(i) Ownership, control, or power to vote 25 percent or more of the outstanding shares of any class of voting securities of the bank or other company, directly or indirectly or acting through one or more other persons; (ii) Control in any manner over the election of a majority of the directors, trustees, or general partners (or individuals exercising similar functions) of the bank or other company; (iii) The power to exercise, directly or indirectly, a controlling influence over the management or policies of the bank or other company, as determined by the Board after notice and opportunity for hearing . . . ; or (iv) Conditioning in any manner the transfer of 25 percent or more of the outstanding shares of any class of voting securities of a bank or other company upon the transfer of 25 percent or more of the outstanding shares of any class of voting securities of another bank or other company.
See 12 CFR 225.2(e)(1).
Under the BHCA, definitions are key. For example, the definition of “company” includes entities such as employee stock option plans, trusts that are not deemed to be testamentary trusts, as defined in Regulation Y, and other business associations. Moreover, investors and acquirers should be aware of the definitions of voting securities and nonvoting shares, as well as what a “class” of voting securities means. See 12 CFR 225.2(q). Each of these definitions is critical in both the control analysis under the BHCA and the CIBCA.
Control Under the CIBCA
A filing under the CIBCA is generally required where a person, defined as an individual, trust or any form of entity in Regulation Y, “acting directly or indirectly, or through or in concert with one or more persons,” acquires control of a bank or bank holding company, unless the transaction is otherwise exempt under 12 CFR 225.42. In any case where a company is proposing to own or control more than 25 percent of the voting securities of a bank or bank holding company, filing will be made under the BHCA, not the CIBCA.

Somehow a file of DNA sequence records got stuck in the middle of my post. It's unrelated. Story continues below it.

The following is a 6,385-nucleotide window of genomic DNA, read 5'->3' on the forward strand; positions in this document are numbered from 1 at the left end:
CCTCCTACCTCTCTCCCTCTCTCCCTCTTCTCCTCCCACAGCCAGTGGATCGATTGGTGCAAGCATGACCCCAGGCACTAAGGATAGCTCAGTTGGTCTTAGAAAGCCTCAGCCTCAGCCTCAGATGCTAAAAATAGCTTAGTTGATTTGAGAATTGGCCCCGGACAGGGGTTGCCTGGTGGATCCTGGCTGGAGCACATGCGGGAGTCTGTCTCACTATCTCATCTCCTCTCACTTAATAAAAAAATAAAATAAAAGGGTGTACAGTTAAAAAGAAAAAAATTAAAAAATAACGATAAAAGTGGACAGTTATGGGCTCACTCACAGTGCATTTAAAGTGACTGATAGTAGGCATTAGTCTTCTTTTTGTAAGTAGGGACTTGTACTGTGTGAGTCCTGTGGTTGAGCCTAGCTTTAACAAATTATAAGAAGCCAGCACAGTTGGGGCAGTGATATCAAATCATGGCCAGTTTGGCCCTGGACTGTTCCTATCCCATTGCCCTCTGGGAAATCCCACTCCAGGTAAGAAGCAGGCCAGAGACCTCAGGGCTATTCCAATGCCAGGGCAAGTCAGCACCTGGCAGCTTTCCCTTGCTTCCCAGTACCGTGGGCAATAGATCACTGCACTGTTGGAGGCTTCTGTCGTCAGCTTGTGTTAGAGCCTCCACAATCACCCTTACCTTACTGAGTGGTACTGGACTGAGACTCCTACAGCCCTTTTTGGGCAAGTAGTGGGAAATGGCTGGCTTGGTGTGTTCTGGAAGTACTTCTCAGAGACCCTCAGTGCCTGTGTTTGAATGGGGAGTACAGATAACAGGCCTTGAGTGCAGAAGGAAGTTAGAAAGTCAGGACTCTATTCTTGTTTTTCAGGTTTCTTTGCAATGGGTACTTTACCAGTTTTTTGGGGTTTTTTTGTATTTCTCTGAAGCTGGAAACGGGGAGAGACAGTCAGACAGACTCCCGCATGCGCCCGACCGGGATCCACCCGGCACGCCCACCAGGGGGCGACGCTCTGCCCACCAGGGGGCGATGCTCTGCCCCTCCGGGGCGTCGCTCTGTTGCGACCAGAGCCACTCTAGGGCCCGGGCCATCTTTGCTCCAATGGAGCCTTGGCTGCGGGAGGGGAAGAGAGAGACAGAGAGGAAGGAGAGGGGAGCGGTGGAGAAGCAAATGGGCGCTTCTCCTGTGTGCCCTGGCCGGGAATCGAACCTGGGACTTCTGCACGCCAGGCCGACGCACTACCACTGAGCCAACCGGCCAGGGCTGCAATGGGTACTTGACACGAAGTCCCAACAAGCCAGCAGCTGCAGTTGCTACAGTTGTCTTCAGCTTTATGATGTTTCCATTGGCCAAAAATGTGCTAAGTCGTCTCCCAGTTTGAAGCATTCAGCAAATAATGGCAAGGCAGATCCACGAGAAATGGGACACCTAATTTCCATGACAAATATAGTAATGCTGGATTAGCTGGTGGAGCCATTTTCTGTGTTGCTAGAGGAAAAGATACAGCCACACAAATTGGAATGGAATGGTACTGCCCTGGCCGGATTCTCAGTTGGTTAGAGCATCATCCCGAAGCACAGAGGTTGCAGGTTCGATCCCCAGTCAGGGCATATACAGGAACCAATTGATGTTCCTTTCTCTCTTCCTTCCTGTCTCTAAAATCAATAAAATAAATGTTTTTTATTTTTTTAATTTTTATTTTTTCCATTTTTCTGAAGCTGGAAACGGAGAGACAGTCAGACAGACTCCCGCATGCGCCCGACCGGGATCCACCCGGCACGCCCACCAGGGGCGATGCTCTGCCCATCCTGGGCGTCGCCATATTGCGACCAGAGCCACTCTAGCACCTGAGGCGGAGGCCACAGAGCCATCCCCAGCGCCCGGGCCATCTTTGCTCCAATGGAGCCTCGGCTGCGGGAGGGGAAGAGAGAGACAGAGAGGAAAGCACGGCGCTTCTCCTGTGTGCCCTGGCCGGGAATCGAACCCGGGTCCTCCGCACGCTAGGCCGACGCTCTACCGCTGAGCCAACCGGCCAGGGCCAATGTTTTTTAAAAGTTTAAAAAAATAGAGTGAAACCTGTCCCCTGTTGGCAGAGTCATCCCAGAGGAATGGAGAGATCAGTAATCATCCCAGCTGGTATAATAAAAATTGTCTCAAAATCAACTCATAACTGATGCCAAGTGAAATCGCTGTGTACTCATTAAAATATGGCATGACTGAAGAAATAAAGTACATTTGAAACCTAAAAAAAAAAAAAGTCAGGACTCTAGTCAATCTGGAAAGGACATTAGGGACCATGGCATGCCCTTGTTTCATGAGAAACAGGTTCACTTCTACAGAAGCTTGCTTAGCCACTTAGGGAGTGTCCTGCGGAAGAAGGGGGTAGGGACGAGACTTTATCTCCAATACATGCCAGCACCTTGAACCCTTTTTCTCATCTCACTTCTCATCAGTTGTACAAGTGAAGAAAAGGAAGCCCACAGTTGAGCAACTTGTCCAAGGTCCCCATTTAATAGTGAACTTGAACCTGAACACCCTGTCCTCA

However, specifically with regard to the CIBCA, “[t]he acquisition of voting securities of a state member bank or bank holding company constitutes the acquisition of control under the [CIBCA], requiring prior notice to the Board, if, immediately after the transaction, the acquiring person (or persons acting in concert) will own, control, or hold with power to vote 25 percent or more of the voting securities of the institution.” See 12 CFR 225.41(c)(1). Therefore, the first prong of control is the threshold of 25 percent of the voting securities of the bank or bank holding company. The second prong, the rebuttable presumption of control under the CIBCA, is more nuanced.
Under the second prong for control, the Federal Reserve:
presumes that an acquisition of voting securities of a state member bank or bank holding company constitutes the acquisition of control under the [CIBCA], requiring prior notice to the Board, if, immediately after the transaction, the acquiring person (or persons acting in concert) will own, control, or hold with power to vote 10 percent or more of any class of voting securities of the institution, and if (i) the institution has registered securities under section 12 of the Securities and Exchange Act of 1934 (12 USC 78l); or (ii) no other person will own, control, or hold with power to vote a greater percentage of that class of voting securities immediately after the transaction.
See 12 CFR 225.41(c)(2).